Natural Health Group - Are you a natural health practitioner who wants to screen your patients? You can provide screening information in your waiting room (compliments of GrassrootsHealth!) and purchase screening kits for your office. After 50 people enroll you will get data on the enrollees (de-identified) to hang in your waiting room. Your patients will be amazed at the average level of your community! 

Example data from first 50 participants
Dr. Cedric Garland
Research News:
Discovery of Vitamin D for Prevention

Written by Cedric F. Garland, Dr, PH, FACE
University of California at San Diego Medical Center

Epidemiologists at Johns Hopkins University in the late 1980's and the University of California San Diego in the 1990's, discovered that women who live in sunny places are relatively immune to breast cancer.

On the other hand, those who live in places with long winters with little sun, such as Iceland, Finland, the Scandinavian countries, the British Isles, and, in the Southern Hemisphere, New Zealand have extremely high rates. This pattern in both hemispheres could not be explained persuasively by dietary differences.

Within countries such as the US, Italy and the former USSR, death rates from breast cancer are markedly higher in the North than the South. In the US, the death rate from breast cancer is lowest in sunny Hawaii. In Italy it is lowest in Sicily, the sunniest province. In the USSR it was the sunniest southern republics that had the lowest incidence rates of breast cancer. The same pattern has been found in other countries.

Studies of individuals then showed that women with lower levels of vitamin D metabolite in their blood serum had much higher incidence rates of breast cancer. That vitamin D metabolite is called 25-hydroxyvitamin D. It's the main circulating and storage form of vitamin D, and is the standard measure of vitamin D status. The effect is profound for adenocarcinoma of the breast, the most common type of breast cancer that accounts for 80% of US cases.

Editor's Letter 
Susan Siljander 
Marketing Director, GrassrootsHealth

It is the first week of our Breast Cancer PREVENTION month. I have had my fair share of close friends and family diagnosed with this disease. I am also of the age when it is being commonly diagnosed. I do not want breast cancer! I do not want any of my friends or family to get breast cancer!

So - what do I do? I send friends this newsletter. I send them the link to our breast cancer and vitamin D page. I encourage people to get out mid-day in the sun without sunscreen (I live in San Diego). I ask them their vitamin D level. 

It is important to get the word out. We can't wait 17 more years for the medical community to catch on - we need to tell all women now! 

Have a great week.

Susan Siljander
Marketing Director, GrassrootsHealth
A Public Health Promotion & Research Organization  
Moving Research into Practice NOW!

Order Now
Order Your Home Vitamin D Test TODAY!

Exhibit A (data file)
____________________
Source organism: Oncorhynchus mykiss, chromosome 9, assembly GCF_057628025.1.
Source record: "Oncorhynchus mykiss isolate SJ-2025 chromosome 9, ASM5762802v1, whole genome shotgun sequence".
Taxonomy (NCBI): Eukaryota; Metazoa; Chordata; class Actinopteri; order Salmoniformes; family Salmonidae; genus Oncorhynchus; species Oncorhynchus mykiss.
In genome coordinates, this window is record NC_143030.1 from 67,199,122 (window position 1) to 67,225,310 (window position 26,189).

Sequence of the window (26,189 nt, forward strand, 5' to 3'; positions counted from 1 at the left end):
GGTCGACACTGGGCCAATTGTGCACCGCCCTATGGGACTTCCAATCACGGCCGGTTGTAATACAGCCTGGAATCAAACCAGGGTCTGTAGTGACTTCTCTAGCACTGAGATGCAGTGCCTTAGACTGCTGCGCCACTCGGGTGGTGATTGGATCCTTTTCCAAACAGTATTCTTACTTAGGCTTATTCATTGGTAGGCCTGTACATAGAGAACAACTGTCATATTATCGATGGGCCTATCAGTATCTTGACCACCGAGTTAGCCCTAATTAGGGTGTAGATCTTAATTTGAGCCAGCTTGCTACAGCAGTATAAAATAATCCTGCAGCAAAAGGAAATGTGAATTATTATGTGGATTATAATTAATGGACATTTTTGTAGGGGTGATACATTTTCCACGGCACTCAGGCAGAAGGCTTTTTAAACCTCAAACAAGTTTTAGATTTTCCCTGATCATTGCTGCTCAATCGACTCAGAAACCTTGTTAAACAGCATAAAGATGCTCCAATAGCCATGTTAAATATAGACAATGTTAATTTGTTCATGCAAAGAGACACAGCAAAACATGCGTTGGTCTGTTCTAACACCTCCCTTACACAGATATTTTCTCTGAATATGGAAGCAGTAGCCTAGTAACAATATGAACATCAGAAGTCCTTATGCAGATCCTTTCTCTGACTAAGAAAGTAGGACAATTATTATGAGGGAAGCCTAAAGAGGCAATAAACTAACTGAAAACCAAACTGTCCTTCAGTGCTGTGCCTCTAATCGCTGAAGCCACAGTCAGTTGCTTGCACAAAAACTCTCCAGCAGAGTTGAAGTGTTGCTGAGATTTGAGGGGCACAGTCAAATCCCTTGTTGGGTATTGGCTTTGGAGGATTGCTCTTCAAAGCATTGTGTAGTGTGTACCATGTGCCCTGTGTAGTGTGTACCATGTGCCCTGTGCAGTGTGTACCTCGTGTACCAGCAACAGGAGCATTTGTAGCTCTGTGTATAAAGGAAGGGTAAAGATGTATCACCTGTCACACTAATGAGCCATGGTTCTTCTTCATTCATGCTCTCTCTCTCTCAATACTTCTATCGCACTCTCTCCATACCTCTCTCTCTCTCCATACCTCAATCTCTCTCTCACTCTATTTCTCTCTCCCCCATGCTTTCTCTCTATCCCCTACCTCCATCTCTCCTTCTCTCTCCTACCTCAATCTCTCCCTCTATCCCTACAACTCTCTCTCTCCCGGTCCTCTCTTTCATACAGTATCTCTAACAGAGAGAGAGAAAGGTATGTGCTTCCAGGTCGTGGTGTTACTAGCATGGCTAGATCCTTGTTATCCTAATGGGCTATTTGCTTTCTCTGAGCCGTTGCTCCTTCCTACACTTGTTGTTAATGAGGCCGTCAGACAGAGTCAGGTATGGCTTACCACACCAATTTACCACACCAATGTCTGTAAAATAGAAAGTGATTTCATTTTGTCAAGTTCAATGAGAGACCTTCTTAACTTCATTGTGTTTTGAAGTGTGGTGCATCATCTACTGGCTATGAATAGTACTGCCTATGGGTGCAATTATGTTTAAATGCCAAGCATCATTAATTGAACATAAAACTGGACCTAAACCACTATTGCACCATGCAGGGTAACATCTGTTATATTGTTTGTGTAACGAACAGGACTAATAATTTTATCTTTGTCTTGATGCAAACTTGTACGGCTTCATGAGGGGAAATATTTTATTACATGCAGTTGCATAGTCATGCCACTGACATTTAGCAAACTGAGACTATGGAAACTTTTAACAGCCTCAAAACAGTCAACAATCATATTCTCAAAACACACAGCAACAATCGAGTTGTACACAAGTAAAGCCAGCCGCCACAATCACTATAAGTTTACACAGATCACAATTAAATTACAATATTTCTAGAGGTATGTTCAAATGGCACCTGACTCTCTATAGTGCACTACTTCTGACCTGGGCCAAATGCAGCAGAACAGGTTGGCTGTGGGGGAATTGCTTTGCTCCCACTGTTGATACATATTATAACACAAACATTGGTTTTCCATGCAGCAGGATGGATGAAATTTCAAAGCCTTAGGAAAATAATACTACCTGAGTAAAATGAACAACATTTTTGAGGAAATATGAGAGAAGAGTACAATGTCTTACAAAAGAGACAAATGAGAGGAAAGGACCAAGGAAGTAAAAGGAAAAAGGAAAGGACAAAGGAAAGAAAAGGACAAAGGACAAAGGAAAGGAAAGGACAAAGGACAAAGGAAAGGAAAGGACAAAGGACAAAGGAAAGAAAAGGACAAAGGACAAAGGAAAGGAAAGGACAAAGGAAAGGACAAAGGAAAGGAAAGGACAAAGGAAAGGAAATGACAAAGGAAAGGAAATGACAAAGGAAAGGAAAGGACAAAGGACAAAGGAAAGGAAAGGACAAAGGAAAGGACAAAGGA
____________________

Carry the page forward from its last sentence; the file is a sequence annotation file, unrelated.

Your participation in this project helps provide answers to your D questions and funds all the GrassrootsHealth research and promotion.

Breast Cancer Prevention with Vitamin D

Raising vitamin D levels to the recommended range of 40-60 ng/ml may reduce incidence of breast cancer by 50-80%. On this page you will find resources to dive deeper into this subject. 

Become a D*champion today!

Learn more about how to start a vitamin D screening program in your community today.

Stop Vitamin D deficiency now! Raise vitamin D DRI to support breastfeeding mother and baby.

Vitamin D and Breast Cancer Studies

A 2007 randomized clinical trial at Creighton University led by Joan Lappe, PhD, RN, FAAN, found that a dose of 1100 IU/day of vitamin D along with 1400-1500 mg/day of calcium helped women aged 55 and older raise their average serum vitamin D level to 38 ng/ml (from a baseline of 29 ng/ml) and prevent approximately 4 out of 5, or 80%, of all invasive cancers including breast cancer. 

A 2013 case control study at UCSD School of Medicine, Mohr et al.  found that the three months prior to tumor diagnosis was a relevant window of time for cancer prevention and that those with vitamin D levels ≥35 ng/ml had a 70% reduction in risk of developing breast cancer than those with levels <15 ng/ml. 

Lowe et al. demonstrated in a 2005 case control study that women with serum levels of >60 ng/ml had more than a five-fold (80%) reduction in breast cancer risk compared to women with levels <20 ng/ml. 

In a 2008 case control study, Abbas et al. found that those with 25(OH)D levels ≥30 ng/ml had an almost 70% reduced risk of post-menopausal breast cancer compared to those with levels <12 ng/ml.  

In a 2009 case control study, Abbas et al. found that women with 25(OH)D levels ≥24 ng/ml had more than a 50% reduction in risk of pre-menopausal breast cancer compared to those with levels <12 ng/ml.   

Serum 25-Hydroxyvitamin D Concentrations ≥40 ng/ml are Associated with >65% Lower Cancer Risk: Pooled Analysis of Randomized Trial and Prospective Cohort Study
Sharon McDonnell et al.
April 2016

Breast Cancer Poster Presentation
Findings from GrassrootsHealth Breast Cancer Study
April 2016

Vitamin D and calcium supplementation reduces cancer risk: results of a randomized trial
Joan Lappe et al.
June 2007

Vitamin D Supplement Doses and Serum 25-Hydroxyvitamin D in the Range Associated with Cancer Prevention
Cedric F. Garland
Christine B. French
Leo L. Baggerly
Robert P. Heaney